LITTLE COTTONWOOD CANYON, Utah (ABC4) – Authorities say two helicopters have crashed in Little Cottonwood Canyon on Tuesday morning.
The Utah National Guard confirmed two Black Hawk UH-60 helicopters have crashed in Mineral Basin near Snowbird Ski Resort.
Officials say the crash happened during a “winter survivability and mobility training” session around 9:30 a.m.
During a Tuesday press conference, The Utah National Guard says no crew members were injured during the crash, but both helicopters sustained damage. No hydraulic fluid was leaked during the crash either, officials say.
“Aviation is an inherently dangerous business,” says Jared Jones, Utah National Guard’s Aviation Public Affairs Officer. “It was a blessing that everyone was okay.”
Officials say the crash happened during a routine training exercise that prepped aircrews for dusty, mountainous and at times “white-out” flying conditions. The aircraft landed about 150 yards off Snowbird property.
For some unknown reason, officials say when the first Black Hawk helicopter landed, it kicked up tons of snow and dislodged its main blade during the impact. The dislodged blade then struck the second nearby helicopter, causing it to crash as well.
The helicopters were landing in an approved-landing zone that has been used before.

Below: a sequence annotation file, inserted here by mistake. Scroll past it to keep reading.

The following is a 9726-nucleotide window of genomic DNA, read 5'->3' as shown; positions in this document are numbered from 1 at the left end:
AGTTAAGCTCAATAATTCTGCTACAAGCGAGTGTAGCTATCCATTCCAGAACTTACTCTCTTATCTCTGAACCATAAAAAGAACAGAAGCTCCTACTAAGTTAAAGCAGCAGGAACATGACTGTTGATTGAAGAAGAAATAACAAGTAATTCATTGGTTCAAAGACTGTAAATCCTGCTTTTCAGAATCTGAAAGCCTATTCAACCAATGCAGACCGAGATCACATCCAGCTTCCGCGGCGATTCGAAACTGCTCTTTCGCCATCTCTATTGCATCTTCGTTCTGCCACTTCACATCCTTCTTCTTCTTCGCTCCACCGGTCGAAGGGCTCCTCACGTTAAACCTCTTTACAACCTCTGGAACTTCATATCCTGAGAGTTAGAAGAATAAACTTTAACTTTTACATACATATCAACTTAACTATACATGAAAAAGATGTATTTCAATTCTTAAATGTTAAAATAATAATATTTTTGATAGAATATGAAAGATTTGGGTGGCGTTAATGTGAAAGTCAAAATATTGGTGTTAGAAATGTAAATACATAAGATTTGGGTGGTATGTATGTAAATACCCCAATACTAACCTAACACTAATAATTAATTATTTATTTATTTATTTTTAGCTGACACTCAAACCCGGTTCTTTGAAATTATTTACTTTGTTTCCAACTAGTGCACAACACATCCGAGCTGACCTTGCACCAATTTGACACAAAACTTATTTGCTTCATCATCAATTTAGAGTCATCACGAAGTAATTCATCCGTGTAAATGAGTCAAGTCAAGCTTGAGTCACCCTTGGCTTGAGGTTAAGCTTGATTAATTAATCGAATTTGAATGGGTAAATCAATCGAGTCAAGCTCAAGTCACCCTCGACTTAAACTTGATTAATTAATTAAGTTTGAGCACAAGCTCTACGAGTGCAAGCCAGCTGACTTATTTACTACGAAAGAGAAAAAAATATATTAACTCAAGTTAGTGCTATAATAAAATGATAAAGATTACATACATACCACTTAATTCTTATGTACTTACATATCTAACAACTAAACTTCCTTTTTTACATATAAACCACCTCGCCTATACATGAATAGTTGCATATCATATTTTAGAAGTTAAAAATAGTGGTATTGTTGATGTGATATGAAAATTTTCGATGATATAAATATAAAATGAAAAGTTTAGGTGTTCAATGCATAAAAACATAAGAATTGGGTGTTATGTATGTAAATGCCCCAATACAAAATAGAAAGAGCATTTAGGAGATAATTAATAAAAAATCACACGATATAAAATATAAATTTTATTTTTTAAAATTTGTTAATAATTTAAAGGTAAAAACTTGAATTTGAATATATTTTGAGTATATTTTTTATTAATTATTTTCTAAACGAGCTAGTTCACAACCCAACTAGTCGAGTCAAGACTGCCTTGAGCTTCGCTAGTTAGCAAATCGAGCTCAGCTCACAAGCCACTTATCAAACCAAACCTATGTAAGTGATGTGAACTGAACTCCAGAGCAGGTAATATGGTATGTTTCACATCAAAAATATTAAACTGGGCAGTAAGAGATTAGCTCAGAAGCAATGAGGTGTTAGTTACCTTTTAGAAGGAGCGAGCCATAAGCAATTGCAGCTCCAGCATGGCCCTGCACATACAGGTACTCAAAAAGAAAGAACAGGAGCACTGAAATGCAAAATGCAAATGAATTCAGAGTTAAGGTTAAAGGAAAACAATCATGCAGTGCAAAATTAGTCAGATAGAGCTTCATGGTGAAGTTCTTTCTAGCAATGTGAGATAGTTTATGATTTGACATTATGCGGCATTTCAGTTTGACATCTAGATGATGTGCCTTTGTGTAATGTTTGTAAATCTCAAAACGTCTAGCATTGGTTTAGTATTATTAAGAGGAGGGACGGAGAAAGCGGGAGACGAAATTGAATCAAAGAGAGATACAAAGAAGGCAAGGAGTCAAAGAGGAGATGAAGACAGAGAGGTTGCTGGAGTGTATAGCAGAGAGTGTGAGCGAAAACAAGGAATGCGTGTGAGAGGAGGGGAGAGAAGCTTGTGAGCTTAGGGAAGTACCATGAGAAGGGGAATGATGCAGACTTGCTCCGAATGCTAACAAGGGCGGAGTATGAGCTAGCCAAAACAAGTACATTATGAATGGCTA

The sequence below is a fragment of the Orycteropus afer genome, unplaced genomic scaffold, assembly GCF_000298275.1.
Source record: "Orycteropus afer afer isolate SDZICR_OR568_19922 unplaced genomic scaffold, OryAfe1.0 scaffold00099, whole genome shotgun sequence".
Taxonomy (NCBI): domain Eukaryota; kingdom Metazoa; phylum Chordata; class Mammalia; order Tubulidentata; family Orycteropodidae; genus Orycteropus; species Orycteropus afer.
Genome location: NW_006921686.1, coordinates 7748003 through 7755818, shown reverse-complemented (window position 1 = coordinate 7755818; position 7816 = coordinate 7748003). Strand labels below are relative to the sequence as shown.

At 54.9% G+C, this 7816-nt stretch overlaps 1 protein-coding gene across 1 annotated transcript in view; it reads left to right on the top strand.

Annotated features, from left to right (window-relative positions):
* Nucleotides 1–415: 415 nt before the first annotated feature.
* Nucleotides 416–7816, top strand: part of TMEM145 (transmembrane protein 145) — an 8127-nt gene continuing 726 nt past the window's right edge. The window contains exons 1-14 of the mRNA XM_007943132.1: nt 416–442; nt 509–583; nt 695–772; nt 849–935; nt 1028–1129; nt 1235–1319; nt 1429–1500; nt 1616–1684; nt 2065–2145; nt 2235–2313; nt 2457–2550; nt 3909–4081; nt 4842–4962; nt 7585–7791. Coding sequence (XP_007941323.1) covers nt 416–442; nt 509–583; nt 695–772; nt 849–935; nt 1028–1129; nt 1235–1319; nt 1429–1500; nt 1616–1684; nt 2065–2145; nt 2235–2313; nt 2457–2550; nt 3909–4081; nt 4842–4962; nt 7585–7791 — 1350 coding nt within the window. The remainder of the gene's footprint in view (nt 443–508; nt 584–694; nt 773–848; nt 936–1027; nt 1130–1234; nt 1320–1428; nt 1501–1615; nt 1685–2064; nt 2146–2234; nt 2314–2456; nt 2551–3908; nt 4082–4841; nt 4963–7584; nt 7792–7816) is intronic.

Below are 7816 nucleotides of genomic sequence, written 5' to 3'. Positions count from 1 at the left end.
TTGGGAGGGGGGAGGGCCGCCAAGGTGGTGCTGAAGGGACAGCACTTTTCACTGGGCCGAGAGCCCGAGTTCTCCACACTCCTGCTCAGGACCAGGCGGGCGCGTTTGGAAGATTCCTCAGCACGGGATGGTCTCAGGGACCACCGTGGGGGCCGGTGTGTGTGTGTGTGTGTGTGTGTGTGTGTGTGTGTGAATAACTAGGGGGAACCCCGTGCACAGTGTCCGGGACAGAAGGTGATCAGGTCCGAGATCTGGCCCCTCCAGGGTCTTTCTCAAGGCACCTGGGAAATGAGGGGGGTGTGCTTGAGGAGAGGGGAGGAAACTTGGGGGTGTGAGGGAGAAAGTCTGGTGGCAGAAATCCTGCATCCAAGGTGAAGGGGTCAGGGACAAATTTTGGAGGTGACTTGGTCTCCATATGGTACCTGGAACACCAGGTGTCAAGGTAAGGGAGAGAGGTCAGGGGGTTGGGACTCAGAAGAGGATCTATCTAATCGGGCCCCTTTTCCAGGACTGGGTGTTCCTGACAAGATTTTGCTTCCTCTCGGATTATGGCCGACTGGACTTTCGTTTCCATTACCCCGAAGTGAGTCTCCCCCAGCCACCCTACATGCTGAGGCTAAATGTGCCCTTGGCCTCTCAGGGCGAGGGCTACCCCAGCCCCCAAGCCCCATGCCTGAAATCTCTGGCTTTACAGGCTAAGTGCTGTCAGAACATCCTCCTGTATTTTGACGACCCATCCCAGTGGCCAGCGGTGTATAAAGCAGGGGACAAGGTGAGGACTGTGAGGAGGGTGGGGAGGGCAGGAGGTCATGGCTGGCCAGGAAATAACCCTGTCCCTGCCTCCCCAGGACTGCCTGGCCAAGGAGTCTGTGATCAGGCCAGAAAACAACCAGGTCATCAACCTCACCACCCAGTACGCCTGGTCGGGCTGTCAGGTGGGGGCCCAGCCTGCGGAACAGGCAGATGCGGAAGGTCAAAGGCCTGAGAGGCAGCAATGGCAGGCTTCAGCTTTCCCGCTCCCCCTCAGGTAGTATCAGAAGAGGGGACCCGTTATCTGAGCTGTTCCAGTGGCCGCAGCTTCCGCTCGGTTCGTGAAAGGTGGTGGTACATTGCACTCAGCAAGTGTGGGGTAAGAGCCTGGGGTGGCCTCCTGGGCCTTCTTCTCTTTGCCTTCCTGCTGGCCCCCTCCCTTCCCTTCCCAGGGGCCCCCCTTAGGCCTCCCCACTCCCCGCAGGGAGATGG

Officials say the pilots in command were very experienced, they do not know the specific factors that may have caused the crash, although winter weather could have played a factor.
Officials don’t believe there was any negligence, but the incident is still currently under investigation. No official estimates were provided of how many passengers were inside each helicopter, but typically Black Hawk helicopters will carry around 3-4 people per cabin.
Snowbird Resort has shut down operations on the aerial tram and Little Cloud due to the incident.
All National Guard training flights have been canceled until further notice to review safety protocols and regulations.
“We are grateful that no one was seriously injured thanks to the quick reaction and training of
both command pilots,” said Maj. Matthew Green, commander 2nd GSAB. “Right now, our top
priority is taking care of both crews.”